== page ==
What should we identify as renunciation!

What we call renunciation is as Je Rinpoche described in the Three Principal Paths:

Reverse attachment to this life by familiarizing your mind with the fact
That leisure and endowments are difficult to find and there’s not much time to live!
Reverse attachment to future lives by repeatedly thinking
About the suffering of samsara and the unfailing nature of karma.
By meditating thus, if you don’t develop for even an instant
A wish for the good things of samsara
And aspire to liberation throughout day and night,
Then you’ve generated renunciation.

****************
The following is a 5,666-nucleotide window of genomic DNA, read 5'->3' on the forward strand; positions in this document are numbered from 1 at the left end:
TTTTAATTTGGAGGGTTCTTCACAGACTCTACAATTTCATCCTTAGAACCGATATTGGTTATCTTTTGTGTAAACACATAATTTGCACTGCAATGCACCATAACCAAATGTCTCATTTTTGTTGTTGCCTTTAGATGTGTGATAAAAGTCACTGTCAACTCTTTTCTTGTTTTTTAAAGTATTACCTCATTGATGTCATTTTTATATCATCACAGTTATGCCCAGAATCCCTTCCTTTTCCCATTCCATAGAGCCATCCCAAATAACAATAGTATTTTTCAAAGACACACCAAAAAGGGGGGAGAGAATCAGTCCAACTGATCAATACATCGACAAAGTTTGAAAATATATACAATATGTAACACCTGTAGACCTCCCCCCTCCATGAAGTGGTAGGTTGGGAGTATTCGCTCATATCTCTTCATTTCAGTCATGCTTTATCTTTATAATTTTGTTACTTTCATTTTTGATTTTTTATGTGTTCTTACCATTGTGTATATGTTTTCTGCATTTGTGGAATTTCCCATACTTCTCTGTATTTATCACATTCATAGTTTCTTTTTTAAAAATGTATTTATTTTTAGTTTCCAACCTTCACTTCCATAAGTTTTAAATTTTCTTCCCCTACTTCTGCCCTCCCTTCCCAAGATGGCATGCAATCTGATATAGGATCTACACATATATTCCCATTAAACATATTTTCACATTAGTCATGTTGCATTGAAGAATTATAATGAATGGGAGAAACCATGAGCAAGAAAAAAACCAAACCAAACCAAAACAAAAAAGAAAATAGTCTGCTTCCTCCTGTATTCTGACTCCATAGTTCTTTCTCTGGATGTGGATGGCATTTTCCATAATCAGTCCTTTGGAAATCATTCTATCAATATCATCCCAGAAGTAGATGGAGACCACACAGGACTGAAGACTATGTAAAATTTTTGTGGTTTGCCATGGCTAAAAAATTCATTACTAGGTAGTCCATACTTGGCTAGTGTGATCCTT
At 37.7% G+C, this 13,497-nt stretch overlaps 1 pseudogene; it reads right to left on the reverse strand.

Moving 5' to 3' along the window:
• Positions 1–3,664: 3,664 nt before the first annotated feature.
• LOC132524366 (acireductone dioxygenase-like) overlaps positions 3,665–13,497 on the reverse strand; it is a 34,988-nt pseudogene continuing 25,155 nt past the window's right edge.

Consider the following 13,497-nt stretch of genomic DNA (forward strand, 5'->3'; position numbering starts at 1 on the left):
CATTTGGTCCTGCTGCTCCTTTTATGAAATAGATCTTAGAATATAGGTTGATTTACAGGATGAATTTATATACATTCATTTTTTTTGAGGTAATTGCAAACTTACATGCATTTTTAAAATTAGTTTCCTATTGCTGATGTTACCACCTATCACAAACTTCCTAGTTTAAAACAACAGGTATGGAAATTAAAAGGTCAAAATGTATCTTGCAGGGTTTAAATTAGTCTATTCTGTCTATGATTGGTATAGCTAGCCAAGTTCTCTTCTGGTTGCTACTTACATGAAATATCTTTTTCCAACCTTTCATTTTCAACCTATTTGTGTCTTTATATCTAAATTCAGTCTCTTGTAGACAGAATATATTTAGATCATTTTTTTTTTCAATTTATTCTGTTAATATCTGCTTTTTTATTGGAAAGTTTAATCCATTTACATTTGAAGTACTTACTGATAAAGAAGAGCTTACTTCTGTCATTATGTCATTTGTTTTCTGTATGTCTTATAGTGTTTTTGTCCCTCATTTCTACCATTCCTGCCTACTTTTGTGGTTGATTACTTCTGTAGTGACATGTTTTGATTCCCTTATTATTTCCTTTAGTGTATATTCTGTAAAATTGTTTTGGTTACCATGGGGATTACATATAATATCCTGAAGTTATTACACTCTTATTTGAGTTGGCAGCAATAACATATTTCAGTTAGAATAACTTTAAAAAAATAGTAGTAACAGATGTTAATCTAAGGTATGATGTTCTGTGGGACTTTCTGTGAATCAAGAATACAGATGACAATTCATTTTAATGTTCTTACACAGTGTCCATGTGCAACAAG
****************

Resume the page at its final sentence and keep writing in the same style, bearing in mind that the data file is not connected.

Thus he spoke. Regent Maitreya taught by means of a metaphor that wherever we are born, high or low, in the six realms of samsara, it has a nature of suffering, there’s not the slightest true happiness there. Just like there is no pleasant fragrance in a sewer, swamp or cesspool, there is no happiness anywhere, high or low, in samsara. Although each of the six realms’ beings have many sufferings specific to them, to take the human state for example, the suffering may be included in three categories. Those are pervasive compounded suffering, suffering from change, and suffering of suffering. Since two of those are manifest suffering they are easy to identify. Pervasive compounded suffering is difficult to identify. That is because it stays hidden beneath a facsimile of happiness. To take a modern example of having gross pride in mundane happiness, say we buy a very impressive and expensive car. When we buy it our way of apprehending the impressive car becomes mistaken in that, in our pleasure of having it, we come to think that our car is so wonderful that there is not another one like it in the whole world! As soon as we have the car we are on a course for suffering. Through such suffering as worrying about our car being seized or stolen or the suffering of it being ruined, the other two sufferings will manifest simultaneously. Similarly, people today revel in the pleasures of gambling and going to bars but the facsimile of happiness that they experience with pride of ignorance is actually the foundation for suffering. The experience entices and leads them into ruin. Having become like a servant or slave to such apparitions of suffering we have been wandering in the three realms of samsara since beginingless time up to the present. Even as we now recognize this suffering nature for what it is, if we do not practice sublime Dharma, we are certain to experience even more of such incessant suffering. Contemplating this, exhort yourself to make a commitment and bring the reasons to mind: This time I’ve attained a precious human life with leisure and endowments! I’ve met a qualified Lama! At this time when I have the karma and good fortune to receive such profound instructions from the Lama I will practice the holy Dharma well! Recognize that pridefully enjoying imaginary happiness is the trap of problem-filled samsara; and that the good things of samsara possess not even a sesame seed’s worth of their supposedly attractive qualities. View it like a sewage plant, an island of cannibals, or a lair of poisonous snakes. Deeply reverse your desire and craving for samsaric existence, like a person with hepatitis who is made nauseous by burnt dregs of porridge. That’s pure renunciation.